Healthy Food Donations

— Written By Tracy Davis and last updated by
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Hands adding food to donation box.

During the past 18 months, N.C. Cooperative Extension has been working with community partners to enhance the availability and nutritional quality of foods provided through food pantries, soup kitchens, and other food assistance organizations. Thanks to the many hours of volunteer work, passionate community members, and generous donors we have made great strides. Thus far, over 700 pounds of locally raised beef have been donated and nearly $10,000 worth of locally grown fresh vegetables have been planted, harvested, packed, and delivered to food pantries for distribution to Rutherford County families.

This Farm to Pantry Project is part of an over-arching umbrella of projects that focus on creating greater access to nutritious food, empowering families to make healthier choices, expanding nutrition education, and reducing food insecurity. While our initial steps have proved successful, there is still much work ahead.

In addition to the Farm to Pantry Project which focuses on fresh produce and meats, the Healthy Food Donation Project promotes nutritious shelf-stable foods. Food pantries and other food assistance organizations in our county depend on larger food banks, such as Second Harvest or MANNA, to supply a portion of their food; the rest comes from grants and foods donated by local citizens. Unfortunately, not all donated foods meet nutritional quality recommendations. About 74 percent of items donated to food banks and food pantries are highly processed, resulting in an over-abundance of high sodium, high fat, and high sugar foods.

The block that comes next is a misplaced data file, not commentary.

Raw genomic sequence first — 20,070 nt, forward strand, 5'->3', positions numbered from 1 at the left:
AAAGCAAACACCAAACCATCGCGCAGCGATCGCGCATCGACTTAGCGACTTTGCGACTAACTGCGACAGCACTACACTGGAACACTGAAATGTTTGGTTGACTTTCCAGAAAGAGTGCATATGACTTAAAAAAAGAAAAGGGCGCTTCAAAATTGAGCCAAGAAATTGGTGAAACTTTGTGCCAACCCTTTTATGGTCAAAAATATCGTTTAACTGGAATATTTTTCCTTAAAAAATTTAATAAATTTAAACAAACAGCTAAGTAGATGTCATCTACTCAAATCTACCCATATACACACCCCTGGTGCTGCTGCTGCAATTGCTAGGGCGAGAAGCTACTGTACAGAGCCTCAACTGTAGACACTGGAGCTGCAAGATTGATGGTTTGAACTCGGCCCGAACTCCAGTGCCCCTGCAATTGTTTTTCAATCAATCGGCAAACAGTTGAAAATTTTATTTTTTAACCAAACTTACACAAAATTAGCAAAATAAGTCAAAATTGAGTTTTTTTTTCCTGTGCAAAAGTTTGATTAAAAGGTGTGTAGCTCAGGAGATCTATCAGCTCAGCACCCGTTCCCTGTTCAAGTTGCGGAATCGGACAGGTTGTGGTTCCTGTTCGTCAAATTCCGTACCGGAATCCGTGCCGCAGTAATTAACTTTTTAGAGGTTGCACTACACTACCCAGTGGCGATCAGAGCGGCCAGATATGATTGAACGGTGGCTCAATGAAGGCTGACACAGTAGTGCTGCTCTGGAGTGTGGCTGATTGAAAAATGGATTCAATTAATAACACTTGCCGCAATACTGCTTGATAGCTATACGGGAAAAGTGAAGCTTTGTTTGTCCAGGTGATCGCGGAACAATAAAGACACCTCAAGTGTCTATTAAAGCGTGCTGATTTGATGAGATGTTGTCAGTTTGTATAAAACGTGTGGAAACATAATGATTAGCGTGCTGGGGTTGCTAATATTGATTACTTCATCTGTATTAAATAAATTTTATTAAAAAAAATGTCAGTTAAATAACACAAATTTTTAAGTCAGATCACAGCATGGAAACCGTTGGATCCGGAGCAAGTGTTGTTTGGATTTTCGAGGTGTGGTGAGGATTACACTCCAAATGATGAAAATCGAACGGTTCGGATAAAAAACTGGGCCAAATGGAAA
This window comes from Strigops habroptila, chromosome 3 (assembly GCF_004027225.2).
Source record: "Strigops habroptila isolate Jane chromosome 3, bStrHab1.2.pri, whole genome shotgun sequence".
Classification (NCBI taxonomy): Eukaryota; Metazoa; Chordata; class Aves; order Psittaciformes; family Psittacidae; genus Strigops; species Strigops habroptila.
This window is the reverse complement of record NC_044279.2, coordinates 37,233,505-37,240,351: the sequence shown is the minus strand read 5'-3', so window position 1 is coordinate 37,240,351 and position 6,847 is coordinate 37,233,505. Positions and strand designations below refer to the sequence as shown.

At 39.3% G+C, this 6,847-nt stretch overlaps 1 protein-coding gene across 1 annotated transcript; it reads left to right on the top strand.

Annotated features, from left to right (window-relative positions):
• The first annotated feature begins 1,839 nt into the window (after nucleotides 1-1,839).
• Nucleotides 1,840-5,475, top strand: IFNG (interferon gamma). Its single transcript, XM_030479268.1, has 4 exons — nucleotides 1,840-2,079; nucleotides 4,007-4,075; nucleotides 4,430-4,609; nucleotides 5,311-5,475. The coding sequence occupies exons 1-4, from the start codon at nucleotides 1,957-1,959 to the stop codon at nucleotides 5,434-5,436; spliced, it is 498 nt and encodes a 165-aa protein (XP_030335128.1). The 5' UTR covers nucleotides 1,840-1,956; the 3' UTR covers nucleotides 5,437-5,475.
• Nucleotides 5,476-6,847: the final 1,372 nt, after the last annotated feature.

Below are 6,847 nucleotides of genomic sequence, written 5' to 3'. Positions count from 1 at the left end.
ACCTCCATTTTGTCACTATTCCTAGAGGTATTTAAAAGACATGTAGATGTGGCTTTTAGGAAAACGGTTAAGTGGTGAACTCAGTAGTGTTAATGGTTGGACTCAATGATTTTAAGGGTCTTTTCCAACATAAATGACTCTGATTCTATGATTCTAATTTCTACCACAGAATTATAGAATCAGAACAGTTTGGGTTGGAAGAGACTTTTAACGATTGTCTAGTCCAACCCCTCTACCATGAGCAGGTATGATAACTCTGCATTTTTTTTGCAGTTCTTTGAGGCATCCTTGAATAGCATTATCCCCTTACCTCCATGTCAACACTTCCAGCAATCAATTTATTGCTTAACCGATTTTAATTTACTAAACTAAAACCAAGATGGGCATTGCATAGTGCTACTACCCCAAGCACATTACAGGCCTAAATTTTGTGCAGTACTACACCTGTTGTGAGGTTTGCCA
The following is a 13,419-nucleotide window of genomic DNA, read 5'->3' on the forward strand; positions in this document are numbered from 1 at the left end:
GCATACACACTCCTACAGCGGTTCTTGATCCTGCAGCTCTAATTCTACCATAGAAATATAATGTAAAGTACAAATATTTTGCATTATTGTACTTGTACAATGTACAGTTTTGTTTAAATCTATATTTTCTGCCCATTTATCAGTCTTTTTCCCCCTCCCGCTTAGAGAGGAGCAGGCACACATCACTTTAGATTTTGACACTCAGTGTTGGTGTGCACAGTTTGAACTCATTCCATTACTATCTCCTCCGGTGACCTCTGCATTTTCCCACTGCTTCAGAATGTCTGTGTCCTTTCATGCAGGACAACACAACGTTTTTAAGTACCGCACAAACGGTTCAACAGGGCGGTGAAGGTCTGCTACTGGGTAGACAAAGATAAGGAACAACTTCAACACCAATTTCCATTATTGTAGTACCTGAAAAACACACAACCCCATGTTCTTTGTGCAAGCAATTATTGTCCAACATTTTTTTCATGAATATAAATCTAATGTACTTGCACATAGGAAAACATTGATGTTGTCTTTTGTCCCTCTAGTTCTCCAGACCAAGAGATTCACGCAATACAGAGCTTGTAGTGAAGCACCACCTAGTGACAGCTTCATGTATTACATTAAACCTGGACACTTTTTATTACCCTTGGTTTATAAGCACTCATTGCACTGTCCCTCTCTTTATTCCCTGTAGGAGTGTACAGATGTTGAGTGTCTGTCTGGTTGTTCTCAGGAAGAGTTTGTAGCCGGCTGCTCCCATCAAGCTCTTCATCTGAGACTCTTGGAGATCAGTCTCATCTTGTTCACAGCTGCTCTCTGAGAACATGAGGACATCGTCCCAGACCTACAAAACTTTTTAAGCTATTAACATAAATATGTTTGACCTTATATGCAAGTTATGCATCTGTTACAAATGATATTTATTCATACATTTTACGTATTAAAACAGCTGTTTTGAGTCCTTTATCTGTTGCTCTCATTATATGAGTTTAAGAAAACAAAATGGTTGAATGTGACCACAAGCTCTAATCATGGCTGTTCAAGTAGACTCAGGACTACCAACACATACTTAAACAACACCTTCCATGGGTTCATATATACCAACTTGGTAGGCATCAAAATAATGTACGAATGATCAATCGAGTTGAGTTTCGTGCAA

In an effort to promote healthier donations, N.C. Cooperative Extension has created a Healthy Food Donation List that businesses, civic organizations, volunteer groups, and individuals can use to select items for donation. This list is an excellent reference for groups organizing a community food drive. Individuals can also utilize the list for both personal use and for donation purposes. If you are cleaning out your pantry at home, you can refer to the list to see which items would be appropriate to donate. You can also use the list to choose healthier foods for yourself as well as purchasing an extra item or two to donate.

Encouraging healthier food donations to local pantries is just one aspect of our initiative to improve food access. N.C. Cooperative Extension, along with the Rutherford County Food Council, Community Health Council, and other partners are collaborating on a variety of projects. Support is available for groups starting community or school gardens as well as for first-time home gardeners who want to grow their own food. One of the most beneficial ways we can help people who face food insecurity is to provide the knowledge and skills to grow food for themselves.

Work is also underway on the Mini Kitchen Kit Project to provide small cooking appliances, utensils, and recipes. These kits are intended to provide a way for families to prepare healthy meals even if they do not have a working stove. Other projects include securing funding to conduct more nutrition and cooking education classes and providing these opportunities in more areas of the county. We also offer in-person and virtual presentations for community groups on the local food system and the social, environmental, health, and economic impact of poor nutrition and food insecurity.

Increasing access to fresh, healthy, affordable, and culturally appropriate food is bigger work than any one of us can do alone. Despite a very global and complicated food system, there are many strategies that we can utilize to improve our own local food system and the overall health of our county citizens. By working together to provide for the nutritional needs of all community members, we are improving the social, environmental, and physical health of our entire community.